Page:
CPD heat turns on college
THE independence of CPD programs is in doubt after the RACGP admitted its guidelines are not stringent enough and the burgeoning education industry makes them impossible to police.
The admission follows widely publicised reports that CPD provider HealthEd allowed pharmaceutical sponsors to hand-pick speakers at educational events without disclosure to attending doctors (MO, 29 February).
However, Medical Observer has learned that the RACGP endorsed HealthEd’s program in line with its CPD guidelines after a complaint was lodged to the college about a year ago regarding the involvement of the event’s sponsor.
When asked about the complaint, Dr Ramesh Manocha, HealthEd convenor, confirmed the college had reviewed the company’s practices and ruled its sponsorship and speaker arrangements satisfactory.
“The college asked us for a meeting and raised its concerns with us. We addressed those concerns and we believe that the college was satisfied with our responses,” he said.
Dr Peter Maguire, chair of the RACGP’s QA&CPD subcommittee said: “The publicity has raised a number of issues and we have basically gone back and said: do our policies really hit these issues or are there gaps that have been uncovered that we need to address?”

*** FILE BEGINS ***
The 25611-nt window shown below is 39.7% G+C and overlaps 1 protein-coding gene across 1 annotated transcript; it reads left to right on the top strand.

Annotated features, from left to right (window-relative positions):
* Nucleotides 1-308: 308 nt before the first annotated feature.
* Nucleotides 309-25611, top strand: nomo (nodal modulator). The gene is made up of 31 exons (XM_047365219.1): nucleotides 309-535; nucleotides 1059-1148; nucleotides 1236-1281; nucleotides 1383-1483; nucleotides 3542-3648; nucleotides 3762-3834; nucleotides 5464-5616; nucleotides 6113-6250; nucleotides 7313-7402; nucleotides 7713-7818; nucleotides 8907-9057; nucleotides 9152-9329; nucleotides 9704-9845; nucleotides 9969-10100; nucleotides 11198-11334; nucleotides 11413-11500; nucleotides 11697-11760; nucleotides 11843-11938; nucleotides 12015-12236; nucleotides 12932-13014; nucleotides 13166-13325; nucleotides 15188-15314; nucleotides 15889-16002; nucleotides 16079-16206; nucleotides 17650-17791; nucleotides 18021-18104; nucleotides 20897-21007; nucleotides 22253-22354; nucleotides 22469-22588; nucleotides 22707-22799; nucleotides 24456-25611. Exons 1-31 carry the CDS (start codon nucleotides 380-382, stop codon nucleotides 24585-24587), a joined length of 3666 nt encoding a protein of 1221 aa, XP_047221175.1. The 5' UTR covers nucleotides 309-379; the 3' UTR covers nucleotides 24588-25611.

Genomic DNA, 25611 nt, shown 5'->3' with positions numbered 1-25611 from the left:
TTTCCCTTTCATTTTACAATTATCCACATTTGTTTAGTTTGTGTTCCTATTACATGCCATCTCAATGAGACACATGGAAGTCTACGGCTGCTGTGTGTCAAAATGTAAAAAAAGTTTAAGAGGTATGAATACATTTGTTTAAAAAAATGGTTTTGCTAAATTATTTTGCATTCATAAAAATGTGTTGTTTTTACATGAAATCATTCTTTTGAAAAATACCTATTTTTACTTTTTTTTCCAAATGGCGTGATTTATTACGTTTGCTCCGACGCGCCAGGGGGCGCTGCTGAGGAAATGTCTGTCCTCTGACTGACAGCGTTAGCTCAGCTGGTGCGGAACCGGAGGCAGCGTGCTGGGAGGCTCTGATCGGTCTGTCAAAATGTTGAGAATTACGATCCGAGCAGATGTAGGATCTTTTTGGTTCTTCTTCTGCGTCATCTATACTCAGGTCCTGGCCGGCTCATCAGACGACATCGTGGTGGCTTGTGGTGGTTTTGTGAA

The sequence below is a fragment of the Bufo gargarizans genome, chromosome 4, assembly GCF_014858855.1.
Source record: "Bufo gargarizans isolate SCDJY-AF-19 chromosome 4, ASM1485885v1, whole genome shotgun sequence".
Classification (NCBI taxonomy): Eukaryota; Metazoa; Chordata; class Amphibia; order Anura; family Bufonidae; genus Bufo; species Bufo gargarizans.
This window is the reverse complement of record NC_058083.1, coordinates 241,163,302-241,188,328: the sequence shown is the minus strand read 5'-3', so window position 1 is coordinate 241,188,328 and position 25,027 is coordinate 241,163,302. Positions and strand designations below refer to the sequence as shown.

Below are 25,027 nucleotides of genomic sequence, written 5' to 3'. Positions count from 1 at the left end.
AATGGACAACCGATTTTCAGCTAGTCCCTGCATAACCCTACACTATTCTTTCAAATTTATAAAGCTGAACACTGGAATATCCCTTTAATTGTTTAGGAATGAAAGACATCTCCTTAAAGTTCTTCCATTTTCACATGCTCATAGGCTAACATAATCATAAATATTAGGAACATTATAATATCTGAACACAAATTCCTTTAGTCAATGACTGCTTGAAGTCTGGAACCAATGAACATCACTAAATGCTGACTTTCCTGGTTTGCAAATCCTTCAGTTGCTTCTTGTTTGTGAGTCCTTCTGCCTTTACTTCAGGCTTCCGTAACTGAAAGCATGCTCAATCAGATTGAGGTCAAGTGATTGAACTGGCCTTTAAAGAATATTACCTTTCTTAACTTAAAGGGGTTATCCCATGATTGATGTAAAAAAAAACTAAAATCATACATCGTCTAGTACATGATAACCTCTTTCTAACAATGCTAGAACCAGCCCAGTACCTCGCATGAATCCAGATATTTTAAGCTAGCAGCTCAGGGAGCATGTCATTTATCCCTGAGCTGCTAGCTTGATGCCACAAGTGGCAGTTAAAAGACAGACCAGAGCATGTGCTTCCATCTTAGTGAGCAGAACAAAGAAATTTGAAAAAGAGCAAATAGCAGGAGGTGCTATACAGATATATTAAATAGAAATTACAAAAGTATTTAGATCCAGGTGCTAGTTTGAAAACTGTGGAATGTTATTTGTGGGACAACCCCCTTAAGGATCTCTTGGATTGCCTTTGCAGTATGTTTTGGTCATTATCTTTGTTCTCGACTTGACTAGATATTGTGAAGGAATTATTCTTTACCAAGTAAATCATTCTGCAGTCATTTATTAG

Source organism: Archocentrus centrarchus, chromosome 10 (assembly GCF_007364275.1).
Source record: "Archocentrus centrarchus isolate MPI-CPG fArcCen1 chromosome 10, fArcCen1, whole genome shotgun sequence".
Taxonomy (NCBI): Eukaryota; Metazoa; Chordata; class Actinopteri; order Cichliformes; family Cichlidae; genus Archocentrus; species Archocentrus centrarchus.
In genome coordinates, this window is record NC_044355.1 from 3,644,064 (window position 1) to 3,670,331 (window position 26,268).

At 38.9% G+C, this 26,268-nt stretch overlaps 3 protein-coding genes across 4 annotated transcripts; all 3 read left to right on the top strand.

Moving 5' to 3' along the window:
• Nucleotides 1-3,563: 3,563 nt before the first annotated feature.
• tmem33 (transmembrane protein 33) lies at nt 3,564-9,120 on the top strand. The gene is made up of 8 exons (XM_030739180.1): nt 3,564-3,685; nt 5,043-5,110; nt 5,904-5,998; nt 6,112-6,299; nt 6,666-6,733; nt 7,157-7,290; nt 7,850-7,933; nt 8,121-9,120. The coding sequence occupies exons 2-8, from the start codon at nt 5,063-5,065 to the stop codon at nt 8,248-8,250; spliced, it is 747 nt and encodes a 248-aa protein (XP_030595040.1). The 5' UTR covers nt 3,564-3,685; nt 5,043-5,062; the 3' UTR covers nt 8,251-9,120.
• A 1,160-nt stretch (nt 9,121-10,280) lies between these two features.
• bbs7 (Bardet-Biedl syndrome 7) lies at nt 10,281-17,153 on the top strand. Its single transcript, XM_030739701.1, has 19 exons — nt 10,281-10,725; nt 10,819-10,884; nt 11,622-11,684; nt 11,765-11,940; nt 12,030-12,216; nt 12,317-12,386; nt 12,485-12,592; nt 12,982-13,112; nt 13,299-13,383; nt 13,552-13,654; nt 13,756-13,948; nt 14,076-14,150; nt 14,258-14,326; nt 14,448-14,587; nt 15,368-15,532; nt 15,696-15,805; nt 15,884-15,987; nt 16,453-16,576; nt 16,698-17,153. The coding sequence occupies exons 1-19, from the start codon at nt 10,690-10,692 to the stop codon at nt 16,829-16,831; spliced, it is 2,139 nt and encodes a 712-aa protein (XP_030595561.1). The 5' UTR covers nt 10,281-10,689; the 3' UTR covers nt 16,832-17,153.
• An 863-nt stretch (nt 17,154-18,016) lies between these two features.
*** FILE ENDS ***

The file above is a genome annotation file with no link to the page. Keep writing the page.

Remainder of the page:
In an attempt to clarify the relationship between the pharmaceutical industry and CPD providers, the wording of its guidelines would change to make it clear that all pharmaceutical company involvement in events must be disclosed.
The current college guidelines fail to spell out disclosure requirements associated with pharmaceutical sponsors nominating speakers.
Dr Maguire added that with more than 3700 CPD providers providing 14,580 different activities in the last triennium, it was “impossible to police every event”.
The college would not comment on the HealthEd case and Dr Maguire stressed the guidelines review was not linked to the complaint.
Former HealthEd employee Annie Shaw, who made the complaint, said she feared the practice was widespread.
Mrs Shaw, who set up her own education provider company after leaving HealthEd, said she would endeavour to avoid any sponsorship of her events to maintain independence.
“What I see as the real danger is the whole education system sort of slipping into secrecy and dishonesty and the more I started looking into it the more it opened my eyes basically,” she said.